Friday, November 14, 2008

Beating an Undead Trojan Horse

The state can't afford it. Arlington doesn't want it. So why does I66 expansion keep moving forward?

The Arlington Civic Federation, by a two-thirds margin, said no again this week to a wider I66. That's after a public hearing at Washington-Lee High School a couple of weeks back at which nearly everyone opposed expansion plans.

Pushed by Rep. Frank Wolf and Rep. Tom Davis, the Virginia Department of Transportation (VDOT) wants to make "spot improvements" to the westbound lanes of I66 in three spots in Arlington. "What’s proposed here is a gross waste of money," Arlington County Board Member Chris Zimmerman (D) said. "All you’re doing is moving the bottlenecks around."

Of course, the "spot improvements" are just a trojan horse to fully expand I66 through Arlington to three lanes. And that pesky media, not clued into the charade, keeps giving it away. One story back in October called plans to expand the road finalized. All this public comment is apparently just a charade.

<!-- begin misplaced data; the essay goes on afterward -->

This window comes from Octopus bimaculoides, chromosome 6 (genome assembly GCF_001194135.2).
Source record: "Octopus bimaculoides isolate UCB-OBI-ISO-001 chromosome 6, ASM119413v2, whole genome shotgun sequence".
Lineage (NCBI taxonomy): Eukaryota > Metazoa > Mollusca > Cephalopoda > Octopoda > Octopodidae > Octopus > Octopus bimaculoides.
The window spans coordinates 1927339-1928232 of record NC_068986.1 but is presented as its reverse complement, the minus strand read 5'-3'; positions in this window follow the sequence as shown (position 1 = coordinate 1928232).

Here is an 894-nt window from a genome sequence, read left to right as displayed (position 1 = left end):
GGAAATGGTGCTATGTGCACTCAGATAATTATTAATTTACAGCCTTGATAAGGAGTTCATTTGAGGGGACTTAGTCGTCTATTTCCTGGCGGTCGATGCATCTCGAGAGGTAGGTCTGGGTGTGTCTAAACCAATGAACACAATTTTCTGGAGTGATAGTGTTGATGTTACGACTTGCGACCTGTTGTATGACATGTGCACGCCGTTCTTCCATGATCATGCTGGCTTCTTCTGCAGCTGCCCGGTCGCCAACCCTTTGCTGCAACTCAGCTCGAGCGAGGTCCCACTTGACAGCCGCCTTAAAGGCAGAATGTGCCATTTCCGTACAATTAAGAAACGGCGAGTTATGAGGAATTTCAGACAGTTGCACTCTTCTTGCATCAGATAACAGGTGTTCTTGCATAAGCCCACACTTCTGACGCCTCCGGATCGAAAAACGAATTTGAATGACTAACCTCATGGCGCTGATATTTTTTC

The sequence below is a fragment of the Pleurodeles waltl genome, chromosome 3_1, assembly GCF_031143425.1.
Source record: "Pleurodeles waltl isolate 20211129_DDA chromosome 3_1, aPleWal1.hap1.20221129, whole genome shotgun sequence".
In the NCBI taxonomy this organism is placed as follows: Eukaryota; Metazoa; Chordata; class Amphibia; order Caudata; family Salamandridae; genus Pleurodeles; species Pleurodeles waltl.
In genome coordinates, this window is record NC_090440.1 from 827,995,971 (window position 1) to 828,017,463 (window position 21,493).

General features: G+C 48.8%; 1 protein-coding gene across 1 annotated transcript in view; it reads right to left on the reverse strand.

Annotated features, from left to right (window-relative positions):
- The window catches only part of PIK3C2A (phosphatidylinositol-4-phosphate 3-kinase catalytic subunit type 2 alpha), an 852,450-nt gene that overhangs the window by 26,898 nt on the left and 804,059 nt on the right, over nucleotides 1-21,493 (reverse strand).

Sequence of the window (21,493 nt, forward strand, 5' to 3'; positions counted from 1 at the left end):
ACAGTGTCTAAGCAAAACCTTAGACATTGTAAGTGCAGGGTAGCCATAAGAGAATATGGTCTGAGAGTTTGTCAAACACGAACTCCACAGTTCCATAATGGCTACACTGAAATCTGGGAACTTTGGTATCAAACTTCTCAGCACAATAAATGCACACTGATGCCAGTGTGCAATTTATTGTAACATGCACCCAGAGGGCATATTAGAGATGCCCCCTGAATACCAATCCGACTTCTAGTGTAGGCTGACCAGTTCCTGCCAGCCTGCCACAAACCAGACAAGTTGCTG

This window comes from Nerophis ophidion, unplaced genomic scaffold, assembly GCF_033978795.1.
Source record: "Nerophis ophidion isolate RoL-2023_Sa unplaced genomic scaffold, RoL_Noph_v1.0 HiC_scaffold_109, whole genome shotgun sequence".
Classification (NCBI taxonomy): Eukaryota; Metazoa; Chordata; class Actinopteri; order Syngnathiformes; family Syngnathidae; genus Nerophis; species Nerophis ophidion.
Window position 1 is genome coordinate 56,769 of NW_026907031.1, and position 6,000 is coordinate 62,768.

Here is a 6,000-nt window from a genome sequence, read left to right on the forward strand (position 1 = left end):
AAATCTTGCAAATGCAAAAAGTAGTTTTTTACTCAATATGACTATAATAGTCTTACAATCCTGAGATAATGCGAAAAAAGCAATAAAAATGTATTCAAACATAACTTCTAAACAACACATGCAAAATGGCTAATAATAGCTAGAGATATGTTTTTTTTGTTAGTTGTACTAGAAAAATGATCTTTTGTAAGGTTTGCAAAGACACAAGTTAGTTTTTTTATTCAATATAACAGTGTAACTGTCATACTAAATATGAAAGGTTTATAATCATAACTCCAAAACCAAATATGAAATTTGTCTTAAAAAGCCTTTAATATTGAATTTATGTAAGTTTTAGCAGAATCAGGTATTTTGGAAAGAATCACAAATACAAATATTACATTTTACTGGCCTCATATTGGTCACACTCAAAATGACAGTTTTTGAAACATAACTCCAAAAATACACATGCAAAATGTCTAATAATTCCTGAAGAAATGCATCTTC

With money for transportation projects so tight, funding for the $75 million "spot improvements" is being pieced together. Meanwhile, the federal government is reluctant to step in to help Metro with its current financing mess. Where are the priorities?

Wolf and Davis claim the widenings will help evacuations of DC in case of emergency. But if I66 is packed for a simple morning rush, how will a few extra stretches of pavement enable tens of thousands of cars to pile on at the same time? After all, even a full lane of highway moving at top speed can only handle something like 1,500 cars an hour.

But what do they care? The evacuation route argument is just another gimmick. The real goal is the same as it was when the road was first proposed in 1956 -- force the road on Arlington, and force Arlingtonians to breathe the pollution of vehicles from making their commutes from sprawling developments in Fairfax County, Loudoun County and beyond.

To learn more about the history of I66 and how to get involved, visit the Arlington Coalition for Sensible Transportation.

Cross-posted from RK

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